I said goodbye to my Lovely Lucy yesterday.
For seven of the greatest years she was never far from my side – much to her chagrin, I’m sure. I realize now more than ever just how often she was on my mind. Apart from the everyday things pet owners have to think about, it was also just her… like an adjunct spirit. I felt her presence everywhere I went, and when I had to be far from her, I felt heavy and heartbroken. Even then. I was Roy Neary sculpting his mashed potatoes in Close Encounters of the Third Kind. He was haunted by a vision that wouldn’t quit. He drew, he sculpted, and filled his home with trash and made his living room like a huge, stinking art installation. He just saw it all the time, he couldn’t shake it. When he finally saw Devil’s Tower on the tv and he knew the thing that possessed him was real… his relief melted from him in waves; blood, sweat, and tears. Of course then the movie took on a new dimension, but that’s neither here nor there…
That was Lucy for me. No matter where I went or what I did, she was always on my mind. Big black eyes, ruffled fur, and her nose-licking tongue. I captured her from floating images in my mind: sketchs, dry erase markers, chalk, paint, pastel, paper cutting, in the margins of enough paper to fill a book… I tried to capture her in every way that I could. Of course, nothing is as good as the original.
For seven years I felt that beautiful relief, too, coming home and scooping her up. She was there, and real, and lovely. She didn’t like to be held, she certainly didn’t like to be snuggled, and I know she probably dreaded the few moments I’d press my nose to her nose and kiss her tiny, stinky mouth; but she’d always let me do it. At 8.2lbs to my 130, I guess she didn’t stand a chance; but she’d usually give me a few moments before wriggling out of my arms like a roided up spider. I like to think she was deliberate in her sensitive pauses.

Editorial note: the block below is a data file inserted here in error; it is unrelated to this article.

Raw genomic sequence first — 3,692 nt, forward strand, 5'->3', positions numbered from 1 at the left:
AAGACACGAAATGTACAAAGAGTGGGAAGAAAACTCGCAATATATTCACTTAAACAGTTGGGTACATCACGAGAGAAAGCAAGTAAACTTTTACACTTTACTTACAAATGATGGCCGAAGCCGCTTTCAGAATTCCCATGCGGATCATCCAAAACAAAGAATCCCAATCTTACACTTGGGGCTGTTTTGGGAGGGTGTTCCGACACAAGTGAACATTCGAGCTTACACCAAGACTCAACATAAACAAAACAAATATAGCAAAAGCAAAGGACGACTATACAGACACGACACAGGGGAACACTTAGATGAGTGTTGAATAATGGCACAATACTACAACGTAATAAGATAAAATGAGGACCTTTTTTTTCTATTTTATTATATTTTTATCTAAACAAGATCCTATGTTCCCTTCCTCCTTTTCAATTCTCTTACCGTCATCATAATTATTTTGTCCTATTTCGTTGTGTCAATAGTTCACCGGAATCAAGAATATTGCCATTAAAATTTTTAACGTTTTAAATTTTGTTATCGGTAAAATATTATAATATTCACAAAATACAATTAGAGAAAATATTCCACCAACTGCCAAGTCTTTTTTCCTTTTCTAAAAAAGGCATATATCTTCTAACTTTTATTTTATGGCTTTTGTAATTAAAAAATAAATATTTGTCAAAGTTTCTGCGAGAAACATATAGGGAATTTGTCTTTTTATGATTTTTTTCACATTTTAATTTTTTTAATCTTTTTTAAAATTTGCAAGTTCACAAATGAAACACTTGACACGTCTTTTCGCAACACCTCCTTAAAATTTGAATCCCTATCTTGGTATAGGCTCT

I’ll see her the same way for the rest of my life. As lost as I feel right now, I know it won’t always feel “haunting.” Ever on mind, she’ll just be like a forever muse. I took about 1000 pictures of her. It’s so hard to know there won’t ever be one more, but I know she’ll keep popping up in the margins. I won’t be sculpting her likeness from garbage in my living room, though if you know me, you know that’s not an impossible notion…
I sniffed her toes, even when I really shouldn’t have. I breathed into her neck and kissed her until her fur was wet. I whispered sweet nothings in those giant ears even after I knew she couldn’t hear me. I’d put her bed on my desk so I could pause periodically to annoy her with a nuzzle. Every, single, day. I think my real full-time job was just loving Lucy. I followed her around my apartment, and when I didn’t, she followed me. As independent as she was, I could count on seeing a small black dot at the very bottom of my shower door. She stopped barking over a year ago, but if I had to leave for a longer stretch of time, I’d receive a video text from someone of her barking like a madwoman. It hurt to hear, but it made me feel loved (like only she could).
I held her, I walked her, and when she couldn’t walk I carried her everywhere I could. She’d been ready to go for some time; and my family and friends have been trying to prepare me for months. I didn’t think I’d ever know. It’s really true. You don’t know, until you know.
Yesterday, I realized that the lovely visions of her that live in my mind, weren’t being mirrored by the real thing. I stole as many kisses as I could, and as we walked the park together I held my cheek against her little face. I looked in her big gypsy eyes and told her I’d see her one day and I thanked her for wrapping herself around my heart for all these beautiful years. I like to think as I held her little body, my spirit wrapped itself around hers and took her in. We were always braided together. Even though I am puzzled by the absence of her paws clicking against my floors, I feel her with me more than ever.
I’ll never need to go anywhere without my Lovely Lucy again.
And if there is a heaven where all dogs go, I know Tramp and Luther were there to meet her.